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Adventures of our Doggie Sitters....

Posted: Feb 05 2014

We know lots of you enjoyed hearing about Deb and Pete, the Australians who lovingly cared for our doggies when we went back to the UK last summer, so we thought you might enjoy reading an excerpt from John and Sandra's blog. Recommended by Deb and Pete, they looked after Simon and Rocky over Christmas and our doggies are smitten! We hope you enjoy hearing about their fabulous adventures in the Yukon, where they journeyed after leaving us....

"The unseasonal warm weather continued for most of our remaining 2 weeks in the Yukon. We were blessed with absolutely glorious sunny days, but on the downside, the melting and refreezing of our driveway made passage almost impossible. After a couple of hair-raising trips, we decided to leave the car at the bottom and walk down in the mornings wearing our showshoes.

On our next visit to Whitehorse, we visited the Yukon Wildlife Preserve after first stopping next door at Bean North for coffee. We had been advised that the 5km walk would take about two hours, but it took us over three, mainly due to the uncharacteristically hot 2 Deg C temperature which brought the Arctic Foxes and Canadian Lynx out of hibernation. The two foxes were fantastic as they would shyly, but inquisitively come right up to us at the fence, then race off. We spent nearly an hour at these two exhibits alone. We also got up real close to a sitting Bull Moose and saw Bison, Musk Ox, Caribou, Elk, Deer, Bighorn Sheep and agile Mountain Goats. It was great to see these animals in their winter coats with their huge antlers on display. We only left when our camera batteries ran flat! We had picked the perfect day for visiting the reserve - bright sunshine with almost no clouds to be seen.

With the promise of another nice, clear day, we set off in the Subaru at 9:00 am for the 110 km drive along the Klondike Highway from Carcross, over White Pass, to Skagway in Alaska. The scenery along the way was absolutely breathtaking and the road relatively flat as we followed the western shore of Tagish Lake, crossed into British Columbia and then along Tutshi Lake. It was difficult to find places for photos as most of the drive along the lakes has steep mountains rising from the road with "Avalanche Area - Do Not Stop" warnings. Avalanches or poor visibility constantly close the road in winter so we were fortunate it was open and in excellent condition. Shortly after Tutshi Lake, we arrived at the Canadian Customs Office at Fraser on the shores of Bernard Lake. Next came 27 km of no-man's land as we crossed the US/Canadian border into Alaska. While driving through this no-man's land, we pondered what might happen if we did not have our passports and were stuck, unable to enter the US, and unable to return to Canada - a scary thought! We arrived in Skagway just before Noon to a clear, but very cold morning with a mist settled over the bay. The sun had not yet fully risen and the small town was totally deserted. As we walked along the main street, only one in twenty establishments was open even though it was Saturday morning. In the summer, the town plays host to 10,000 tourists dropped off by the cruise ships. In the off-season, however, everything is closed. After a nice fish and chip lunch, we drove the nine miles along one of the many inlets to the old and now deserted town of Dyea. This was a single lane dirt road, but it offered some spectacular scenery and three sightings of American or Bald Eagles.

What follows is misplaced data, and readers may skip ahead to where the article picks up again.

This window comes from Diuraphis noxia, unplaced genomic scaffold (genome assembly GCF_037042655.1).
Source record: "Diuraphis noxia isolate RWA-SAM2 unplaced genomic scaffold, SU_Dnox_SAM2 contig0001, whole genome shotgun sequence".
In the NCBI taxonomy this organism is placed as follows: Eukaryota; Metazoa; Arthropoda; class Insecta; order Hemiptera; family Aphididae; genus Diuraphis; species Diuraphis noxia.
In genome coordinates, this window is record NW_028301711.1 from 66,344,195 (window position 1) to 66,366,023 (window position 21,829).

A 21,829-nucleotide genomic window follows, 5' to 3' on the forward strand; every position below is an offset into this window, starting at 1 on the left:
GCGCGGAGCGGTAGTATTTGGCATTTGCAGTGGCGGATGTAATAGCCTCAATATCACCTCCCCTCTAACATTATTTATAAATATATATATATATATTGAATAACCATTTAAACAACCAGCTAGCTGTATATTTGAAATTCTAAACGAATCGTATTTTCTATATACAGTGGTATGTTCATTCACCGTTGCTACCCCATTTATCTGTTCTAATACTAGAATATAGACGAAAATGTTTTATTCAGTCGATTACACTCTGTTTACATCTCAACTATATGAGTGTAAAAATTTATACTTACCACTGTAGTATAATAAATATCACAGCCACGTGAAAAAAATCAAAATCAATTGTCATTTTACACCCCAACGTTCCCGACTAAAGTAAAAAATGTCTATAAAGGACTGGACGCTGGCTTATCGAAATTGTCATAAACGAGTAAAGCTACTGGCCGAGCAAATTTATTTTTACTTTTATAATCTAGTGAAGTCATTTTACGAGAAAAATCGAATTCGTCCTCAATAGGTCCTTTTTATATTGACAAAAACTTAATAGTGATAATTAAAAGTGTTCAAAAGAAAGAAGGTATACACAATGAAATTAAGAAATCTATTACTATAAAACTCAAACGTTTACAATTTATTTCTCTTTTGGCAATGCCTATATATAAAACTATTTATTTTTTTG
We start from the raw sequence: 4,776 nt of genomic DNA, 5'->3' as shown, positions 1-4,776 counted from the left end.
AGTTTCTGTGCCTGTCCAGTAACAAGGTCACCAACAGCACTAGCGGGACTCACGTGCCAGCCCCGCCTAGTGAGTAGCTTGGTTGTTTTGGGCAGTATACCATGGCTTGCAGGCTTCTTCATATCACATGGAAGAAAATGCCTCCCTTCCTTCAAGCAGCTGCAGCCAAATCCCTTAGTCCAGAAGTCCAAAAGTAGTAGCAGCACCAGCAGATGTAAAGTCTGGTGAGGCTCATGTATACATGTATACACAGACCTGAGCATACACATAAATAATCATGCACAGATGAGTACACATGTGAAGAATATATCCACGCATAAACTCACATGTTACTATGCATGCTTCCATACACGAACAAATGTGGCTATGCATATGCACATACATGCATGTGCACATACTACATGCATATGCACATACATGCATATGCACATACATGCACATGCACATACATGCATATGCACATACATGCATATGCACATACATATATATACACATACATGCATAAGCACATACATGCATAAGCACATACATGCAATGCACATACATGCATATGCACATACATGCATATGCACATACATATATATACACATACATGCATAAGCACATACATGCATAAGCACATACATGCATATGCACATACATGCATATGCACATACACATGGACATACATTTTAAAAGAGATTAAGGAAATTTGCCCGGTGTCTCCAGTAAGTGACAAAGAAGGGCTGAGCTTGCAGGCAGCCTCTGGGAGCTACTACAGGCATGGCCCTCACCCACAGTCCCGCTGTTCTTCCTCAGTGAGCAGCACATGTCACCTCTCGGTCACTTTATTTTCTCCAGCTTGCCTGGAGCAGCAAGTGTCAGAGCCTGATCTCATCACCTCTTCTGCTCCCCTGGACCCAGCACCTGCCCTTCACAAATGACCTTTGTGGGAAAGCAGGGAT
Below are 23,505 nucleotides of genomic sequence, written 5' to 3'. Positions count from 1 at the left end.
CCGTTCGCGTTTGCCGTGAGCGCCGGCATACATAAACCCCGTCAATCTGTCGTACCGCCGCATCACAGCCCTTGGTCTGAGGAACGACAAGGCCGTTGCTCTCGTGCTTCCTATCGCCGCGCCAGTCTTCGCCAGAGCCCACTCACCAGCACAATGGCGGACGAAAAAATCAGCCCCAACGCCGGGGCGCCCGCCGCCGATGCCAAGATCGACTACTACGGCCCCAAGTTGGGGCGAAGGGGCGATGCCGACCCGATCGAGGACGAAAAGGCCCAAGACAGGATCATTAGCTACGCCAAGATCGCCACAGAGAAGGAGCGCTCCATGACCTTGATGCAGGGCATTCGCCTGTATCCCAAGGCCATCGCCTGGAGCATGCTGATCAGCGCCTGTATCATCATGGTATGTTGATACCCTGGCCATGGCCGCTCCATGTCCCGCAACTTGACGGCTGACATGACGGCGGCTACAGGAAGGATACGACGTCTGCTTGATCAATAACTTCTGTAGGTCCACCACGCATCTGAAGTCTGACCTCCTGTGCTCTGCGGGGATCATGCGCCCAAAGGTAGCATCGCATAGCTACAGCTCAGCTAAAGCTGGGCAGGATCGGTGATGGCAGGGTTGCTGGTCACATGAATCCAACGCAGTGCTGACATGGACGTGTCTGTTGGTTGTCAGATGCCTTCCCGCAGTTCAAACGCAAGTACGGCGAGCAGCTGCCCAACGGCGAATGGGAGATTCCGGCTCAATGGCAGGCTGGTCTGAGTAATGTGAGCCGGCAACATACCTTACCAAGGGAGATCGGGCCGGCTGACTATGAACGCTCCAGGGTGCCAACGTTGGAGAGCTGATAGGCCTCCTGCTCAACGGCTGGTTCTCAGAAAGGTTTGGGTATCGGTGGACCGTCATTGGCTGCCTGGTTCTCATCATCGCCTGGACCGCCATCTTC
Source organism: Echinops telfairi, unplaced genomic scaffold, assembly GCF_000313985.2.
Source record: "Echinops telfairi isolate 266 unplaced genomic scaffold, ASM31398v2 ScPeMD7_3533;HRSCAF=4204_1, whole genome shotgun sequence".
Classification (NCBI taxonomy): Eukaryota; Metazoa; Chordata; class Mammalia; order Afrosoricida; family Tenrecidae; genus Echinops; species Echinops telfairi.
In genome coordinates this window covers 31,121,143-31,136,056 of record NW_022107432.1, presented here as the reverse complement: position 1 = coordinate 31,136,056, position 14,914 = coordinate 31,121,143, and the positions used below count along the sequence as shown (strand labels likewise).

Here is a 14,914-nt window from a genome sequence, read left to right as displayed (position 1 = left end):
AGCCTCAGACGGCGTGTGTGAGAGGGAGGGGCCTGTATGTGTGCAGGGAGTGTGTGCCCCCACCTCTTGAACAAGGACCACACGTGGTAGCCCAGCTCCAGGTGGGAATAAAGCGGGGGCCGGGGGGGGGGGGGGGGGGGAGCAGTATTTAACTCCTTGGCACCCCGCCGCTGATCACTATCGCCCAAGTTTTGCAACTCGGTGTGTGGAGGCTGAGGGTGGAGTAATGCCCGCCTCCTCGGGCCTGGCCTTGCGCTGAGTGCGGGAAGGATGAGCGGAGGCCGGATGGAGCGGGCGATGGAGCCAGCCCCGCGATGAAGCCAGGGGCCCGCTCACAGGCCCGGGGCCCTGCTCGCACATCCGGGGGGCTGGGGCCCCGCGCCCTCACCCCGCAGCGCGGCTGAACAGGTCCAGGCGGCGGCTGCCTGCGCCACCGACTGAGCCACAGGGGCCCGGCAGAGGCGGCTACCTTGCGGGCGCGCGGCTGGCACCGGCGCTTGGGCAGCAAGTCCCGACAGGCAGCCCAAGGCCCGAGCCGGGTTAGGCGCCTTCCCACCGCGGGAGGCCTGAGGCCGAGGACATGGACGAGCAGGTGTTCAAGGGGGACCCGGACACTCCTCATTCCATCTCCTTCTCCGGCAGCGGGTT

My favorite toy of all time is now a Bobcat. I spent another couple of days trying to dig up the solid ice on the driveway and then lay woodchips over the top. I even used it to carry a water tank up the driveway after the plumbers could find no other way to do it.

The warm and often windy weather had completely removed all the snow from Crag Lake, and the cold nights had refrozen the lake to a mirror-like finish so when the sun had burned off the morning fog and cloud, we were invited down to the local lake front settlement to try our hand at some skating. We spent a fantastic four hours on the late watching the skating, but declined the offer to participate and instead walked across on snowshoes and photographed all the action! As the sun began to set, Theo lit a fire in a pan on the ice and we stood around chatting till the sun disappeared behind the mountains and the temperature once again plummeted. We ventured out again a few days later for ice hockey, but the incredibly thick frost that covered the trees, had also left a thin crust on the lake. We had to walk to the other side to find clear ice, but the wind was also blowing on this side, making the -15 Deg C air temperature very unpleasant, so after a cold walk back into the biting headwind we enjoyed a roaring fire and hot chocolate on the ice, sheltered from the wind as we soaked in the last rays of sunshine.

The maximum Aurora Borealis activity forecast during our stay was only 4/10. As this also occurred on a clear night, we set out at 10:30 pm and drove to the nearby Carcross Desert which would give us the best views north. After setting up our cameras, we retired to the warmth of the car and a thermos of hot chocolate. At around midnight, we saw some faint green lines in the sky that lasted for about thirty minutes. We stayed until just after 1:00 am and then headed home. Although we could barely make out the Aurora, our cameras did a much better job of picking up the color.

After a superb five weeks, we once again reluctantly said goodbye to the donkeys, dogs, budgies, cat, and fish, along with lovely family and all the friendly people of the Crag Lake settlement. After a five-day layover in Vancouver, we will head off to our next month long housesit in Calgary.

 


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